Patients being evacuated from the makeshift hospital in Putumattalan. The International Committee of the Red Cross has evacuated more than 4,000 wounded and their caretakers from the war zone. However, new patients arrive at the hospital every day.

(New York) - An expected major attack following the Sri Lankan government's "final warning" to the Liberation Tigers of Tamil Eelam underscores the need for heightened measures to minimize civilian casualties, Human Rights Watch said today. The continuing laws of war violations by both the Sri Lankan army and the LTTE indicate the need for a United Nations commission of inquiry to investigate war crimes by both sides, Human Rights Watch said.

Sources in the 20-square-kilometer "no-fire zone" reported to Human Rights Watch that the Sri Lankan army is still using heavy artillery in attacks on the densely populated area and that the LTTE continues to block civilians from fleeing. There were unconfirmed reports of hundreds of civilian casualties today alone. At least 10,000 people have managed to escape in the past day, but 50,000 to 100,000 civilians remain in the conflict area under grave threat.

"The government's ‘final warning' to the Tamil Tigers should not be considered a final warning to the thousands of trapped civilians," said Brad Adams, Asia director at Human Rights Watch. "Both sides need to show far greater concern for civilians, or many more civilians will die."

Under international humanitarian law applicable to the armed conflict in Sri Lanka, both the Sri Lankan armed forces and the LTTE are obligated to take all feasible precautions to minimize harm to civilian life and property. But since January, both sides have shown little regard for the safety of civilians in the embattled Vanni region in northeastern Sri Lanka, and more than 4,500 civilians are believed to have died in the fighting, according to UN estimates. The LTTE has violated the laws of war by using civilians as "human shields," by preventing civilians from fleeing the combat zone, and by deliberately deploying their forces close to densely populated civilian areas. The Sri Lankan armed forces have indiscriminately shelled densely populated areas, including hospitals, in violation of the laws of war.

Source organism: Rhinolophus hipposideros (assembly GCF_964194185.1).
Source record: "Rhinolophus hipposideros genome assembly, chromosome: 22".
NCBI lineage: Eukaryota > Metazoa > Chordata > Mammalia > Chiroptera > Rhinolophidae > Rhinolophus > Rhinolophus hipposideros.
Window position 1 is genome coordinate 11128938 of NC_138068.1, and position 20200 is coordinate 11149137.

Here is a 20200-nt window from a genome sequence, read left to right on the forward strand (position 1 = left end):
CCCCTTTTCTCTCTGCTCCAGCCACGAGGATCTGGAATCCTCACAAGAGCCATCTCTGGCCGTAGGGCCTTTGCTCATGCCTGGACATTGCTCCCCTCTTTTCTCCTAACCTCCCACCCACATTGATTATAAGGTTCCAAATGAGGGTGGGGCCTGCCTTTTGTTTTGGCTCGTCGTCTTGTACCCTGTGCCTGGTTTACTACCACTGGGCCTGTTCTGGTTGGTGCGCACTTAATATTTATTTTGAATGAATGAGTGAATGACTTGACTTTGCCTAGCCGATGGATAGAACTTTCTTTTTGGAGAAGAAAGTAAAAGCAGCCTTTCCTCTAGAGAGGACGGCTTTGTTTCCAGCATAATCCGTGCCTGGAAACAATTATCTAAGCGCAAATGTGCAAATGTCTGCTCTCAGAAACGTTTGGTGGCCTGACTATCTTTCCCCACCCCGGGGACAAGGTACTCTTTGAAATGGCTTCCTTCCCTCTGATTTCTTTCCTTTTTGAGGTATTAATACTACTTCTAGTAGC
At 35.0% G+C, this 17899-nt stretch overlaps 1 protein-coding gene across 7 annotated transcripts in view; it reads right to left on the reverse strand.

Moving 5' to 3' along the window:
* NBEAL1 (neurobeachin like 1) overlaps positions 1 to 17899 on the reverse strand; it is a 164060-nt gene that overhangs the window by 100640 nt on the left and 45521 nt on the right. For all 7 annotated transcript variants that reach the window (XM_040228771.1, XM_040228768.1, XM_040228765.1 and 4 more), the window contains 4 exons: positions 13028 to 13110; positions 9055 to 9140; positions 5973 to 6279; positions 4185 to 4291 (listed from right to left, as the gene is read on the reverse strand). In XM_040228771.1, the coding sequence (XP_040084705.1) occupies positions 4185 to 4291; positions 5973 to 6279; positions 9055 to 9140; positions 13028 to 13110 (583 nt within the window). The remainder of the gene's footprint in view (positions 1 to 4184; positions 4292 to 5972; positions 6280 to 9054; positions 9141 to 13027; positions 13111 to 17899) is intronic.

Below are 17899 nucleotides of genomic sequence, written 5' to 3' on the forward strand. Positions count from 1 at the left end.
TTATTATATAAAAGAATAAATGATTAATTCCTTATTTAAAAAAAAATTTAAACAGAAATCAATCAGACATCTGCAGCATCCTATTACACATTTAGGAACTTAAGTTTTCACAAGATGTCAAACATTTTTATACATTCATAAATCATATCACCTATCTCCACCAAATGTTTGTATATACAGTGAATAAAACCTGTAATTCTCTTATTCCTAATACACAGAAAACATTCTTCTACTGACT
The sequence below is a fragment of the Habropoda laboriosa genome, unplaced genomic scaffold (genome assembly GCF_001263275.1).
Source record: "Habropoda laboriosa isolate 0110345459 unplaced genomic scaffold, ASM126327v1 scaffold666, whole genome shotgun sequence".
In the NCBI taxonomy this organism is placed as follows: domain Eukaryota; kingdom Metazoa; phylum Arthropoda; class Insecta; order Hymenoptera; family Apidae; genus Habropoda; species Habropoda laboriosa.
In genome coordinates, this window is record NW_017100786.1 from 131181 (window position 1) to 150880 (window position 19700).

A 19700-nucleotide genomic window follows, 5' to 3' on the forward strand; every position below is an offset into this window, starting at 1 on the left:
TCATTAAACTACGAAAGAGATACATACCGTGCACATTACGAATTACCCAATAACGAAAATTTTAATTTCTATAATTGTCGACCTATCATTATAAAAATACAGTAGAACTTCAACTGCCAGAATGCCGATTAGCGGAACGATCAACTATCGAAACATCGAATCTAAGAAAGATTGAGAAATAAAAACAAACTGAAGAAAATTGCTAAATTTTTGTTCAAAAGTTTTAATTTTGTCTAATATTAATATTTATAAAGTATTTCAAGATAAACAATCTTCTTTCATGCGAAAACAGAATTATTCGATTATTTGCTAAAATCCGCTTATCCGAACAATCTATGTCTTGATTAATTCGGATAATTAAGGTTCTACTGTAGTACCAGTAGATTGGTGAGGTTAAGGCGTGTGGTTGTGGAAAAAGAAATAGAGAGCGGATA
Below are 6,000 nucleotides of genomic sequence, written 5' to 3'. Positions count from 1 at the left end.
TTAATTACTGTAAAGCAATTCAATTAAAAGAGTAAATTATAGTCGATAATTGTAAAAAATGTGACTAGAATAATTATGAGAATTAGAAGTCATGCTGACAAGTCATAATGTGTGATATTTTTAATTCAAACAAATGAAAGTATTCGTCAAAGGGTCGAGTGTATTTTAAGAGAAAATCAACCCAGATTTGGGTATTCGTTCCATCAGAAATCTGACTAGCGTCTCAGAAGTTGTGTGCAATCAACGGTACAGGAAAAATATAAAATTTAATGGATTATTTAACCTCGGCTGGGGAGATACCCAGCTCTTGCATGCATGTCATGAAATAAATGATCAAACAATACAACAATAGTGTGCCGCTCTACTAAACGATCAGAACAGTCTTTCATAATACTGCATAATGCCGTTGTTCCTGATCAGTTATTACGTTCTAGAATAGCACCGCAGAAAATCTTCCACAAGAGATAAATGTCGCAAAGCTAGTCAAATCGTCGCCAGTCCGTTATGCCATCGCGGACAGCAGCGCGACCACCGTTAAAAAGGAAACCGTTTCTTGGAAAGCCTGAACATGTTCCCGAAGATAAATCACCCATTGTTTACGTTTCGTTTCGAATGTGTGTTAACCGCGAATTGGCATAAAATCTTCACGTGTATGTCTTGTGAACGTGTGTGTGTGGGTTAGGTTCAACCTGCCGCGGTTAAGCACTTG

Human Rights Watch reminded Sri Lanka of its obligations under international law to investigate credible allegations of war crimes, including by members of its own forces, and appropriately prosecuting those responsible. Past Sri Lankan government investigations into allegations of war crimes have led to few prosecutions, particularly in recent years. Human Rights Watch also called on the UN Security Council to establish a Commission of Inquiry into allegations of war crimes by both sides.

"The Sri Lankan government needs to hear loudly and clearly from a concerted international community that they, just as the Tamil Tigers, will be held accountable for what happens to the civilians in the no-fire zone," said Adams. "It is high time for the humanitarian crisis in Sri Lanka to be officially taken up on the Security Council's agenda."

Individuals who commit serious violations of international humanitarian law with criminal intent - that is, deliberately or recklessly - should be prosecuted for war crimes, Human Rights Watch said. War crimes include using human shields and deliberately attacking civilians. Evidence as to whether indiscriminate attacks on civilians were deliberate or reckless would include information on the known number of civilians in the area under attack, attacks striking presumptively civilian objects such as hospitals, and a showing that such attacks occurred repeatedly.

In addition to those who ordered or executed unlawful actions or attacks, commanders who knew or should have known of war crimes being committed and failed to take measures to stop them can be held responsible as a matter of command responsibility.

"Military commanders on both sides need to be taking civilian security into account in every action they take," said Adams. "By not doing so, they are leaving themselves open to future investigations and prosecution."